As a general rule, you’ll want to lift lighter weights with a greater number of repetitions. Don’t just try to lift the heaviest weight that you can. Instead, choose a weight you are very comfortable with, and try to increase your number of repetitions. This will ensure that you increase your strength without risking lifting something too heavy for you.
And weight lifting is only half of the story. You should be very focused on your warm-ups and cool-downs, as performing these correctly is one of the best ways to avoid injuries. Warm-up effectively with some cardio exercises, dynamic stretches, or by playing other sports.
Cool down with long stretching sessions, making sure to spend time in relaxing your muscles. This is important because it will ensure that you don’t get tight muscles or tendons, which in turn can lead to injuries.
Finally, it is important that you have a training program that takes your age into consideration. Don’t try to move too fast, or to lift heavier weights right away. It’s good to be starting weightlifting young, but remember—slow and steady wins the race!
How Can I Learn to Lift Weights as a Young Person?
When first starting to lift weights as a young person, it is imperative to have a trainer or coach who can guide and instruct you. You may feel that looking up tutorials on YouTube or reading blogs on weight lifting gives you all the information you need, but the stakes are much higher when you are younger. Lifting weights wrong at your age could result in lasting damage, not to mention you are much more likely to injure yourself.
If you are part of a sports team, then your coach will be the perfect person to ask about lifting weights. Ask them for guidance on how to start, and they may even be able to show you the moves you need to learn. If they are skeptical about your desire to start lifting weights, remind them that you feel mature enough and that you will always put your safety first.
If you don’t have a coach whom you can ask, a trainer at a local gym may be able to teach you. Keep in mind that many people will be hesitant to teach weight lifting to a child, but if you show them your maturity, and find the right person, you’ll be able to learn from a true professional, which is essential.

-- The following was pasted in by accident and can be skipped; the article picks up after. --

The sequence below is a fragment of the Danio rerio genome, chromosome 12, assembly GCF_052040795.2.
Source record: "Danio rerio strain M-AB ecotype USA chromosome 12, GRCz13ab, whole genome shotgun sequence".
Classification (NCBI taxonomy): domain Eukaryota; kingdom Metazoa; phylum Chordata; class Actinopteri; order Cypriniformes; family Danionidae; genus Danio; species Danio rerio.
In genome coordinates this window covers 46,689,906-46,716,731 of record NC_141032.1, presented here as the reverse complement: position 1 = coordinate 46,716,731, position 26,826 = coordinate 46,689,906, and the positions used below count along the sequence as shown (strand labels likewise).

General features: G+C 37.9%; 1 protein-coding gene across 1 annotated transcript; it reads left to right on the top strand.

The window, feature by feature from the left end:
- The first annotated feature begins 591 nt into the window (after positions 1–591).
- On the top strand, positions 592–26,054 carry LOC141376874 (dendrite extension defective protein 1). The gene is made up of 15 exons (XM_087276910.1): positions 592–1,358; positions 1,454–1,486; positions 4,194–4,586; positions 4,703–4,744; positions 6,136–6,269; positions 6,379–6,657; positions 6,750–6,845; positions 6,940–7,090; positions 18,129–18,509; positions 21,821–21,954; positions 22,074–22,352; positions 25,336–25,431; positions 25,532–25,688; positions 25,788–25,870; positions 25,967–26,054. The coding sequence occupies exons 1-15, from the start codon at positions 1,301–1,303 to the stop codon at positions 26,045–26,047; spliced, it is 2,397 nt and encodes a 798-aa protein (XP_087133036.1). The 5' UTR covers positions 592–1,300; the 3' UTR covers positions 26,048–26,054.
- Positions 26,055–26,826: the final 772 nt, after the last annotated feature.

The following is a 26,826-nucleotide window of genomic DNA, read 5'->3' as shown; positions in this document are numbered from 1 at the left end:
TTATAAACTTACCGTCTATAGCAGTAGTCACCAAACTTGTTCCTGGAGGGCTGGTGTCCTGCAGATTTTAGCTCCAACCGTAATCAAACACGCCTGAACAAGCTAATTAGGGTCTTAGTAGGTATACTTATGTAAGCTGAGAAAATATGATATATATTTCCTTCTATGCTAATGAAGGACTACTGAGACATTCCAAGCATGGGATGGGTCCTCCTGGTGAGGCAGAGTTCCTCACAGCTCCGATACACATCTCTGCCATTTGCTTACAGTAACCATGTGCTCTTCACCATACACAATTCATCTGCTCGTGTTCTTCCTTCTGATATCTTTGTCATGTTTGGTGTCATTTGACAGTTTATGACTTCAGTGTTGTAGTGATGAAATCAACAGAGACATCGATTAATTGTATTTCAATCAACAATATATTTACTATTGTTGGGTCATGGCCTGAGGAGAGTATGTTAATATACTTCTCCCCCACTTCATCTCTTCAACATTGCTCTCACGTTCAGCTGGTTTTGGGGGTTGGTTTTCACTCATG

Under no circumstances, start lifting weights by yourself, or under the supervision of someone like an older sibling. You should have someone with a deep understanding of anatomy and sports science to show you the way. Remember: lifting weights is all about proper form, and you can’t expect to learn that from a YouTube video.
Should I Start Training Competitively at a Young Age?
Lifting weights for a competition is not recommended for younger people, especially those who haven’t reach puberty. Before puberty, you should only be lifting weights to improve your strength within reason, and to get better at other sports. Lifting the heaviest weights that you can shouldn’t be a priority. It shouldn’t even be attempted.
Practicing weight lifting for a competition can encourage you to push yourself to the limits. While this works great for many low-risk sports like swimming or gymnastics, weight lifting is a different story. As a younger person, you will want to keep the weights low and lift less than you can. Training for a competition encourages you to do just the opposite, which is why it isn’t recommended for younger people.
If you are old enough to read this article, you are old enough to lift weights. But weight training may look a little different to you than it does to your older friends or siblings.
You will have to wait until you completely master proper form before you can perform the weight lifting moves with actual weights, and you’ll want to be under constant adult supervision. This is because lifting weights without the proper technique or the proper form can have dramatic results at your age.
You could become injured easily, prevent your bones and joints from developing properly, and even stunt your growth. So always put your safety first, and don’t try to make weightlifting into a competition. Below the age of puberty, it should only be used to improve your strength and fitness—not to break any records!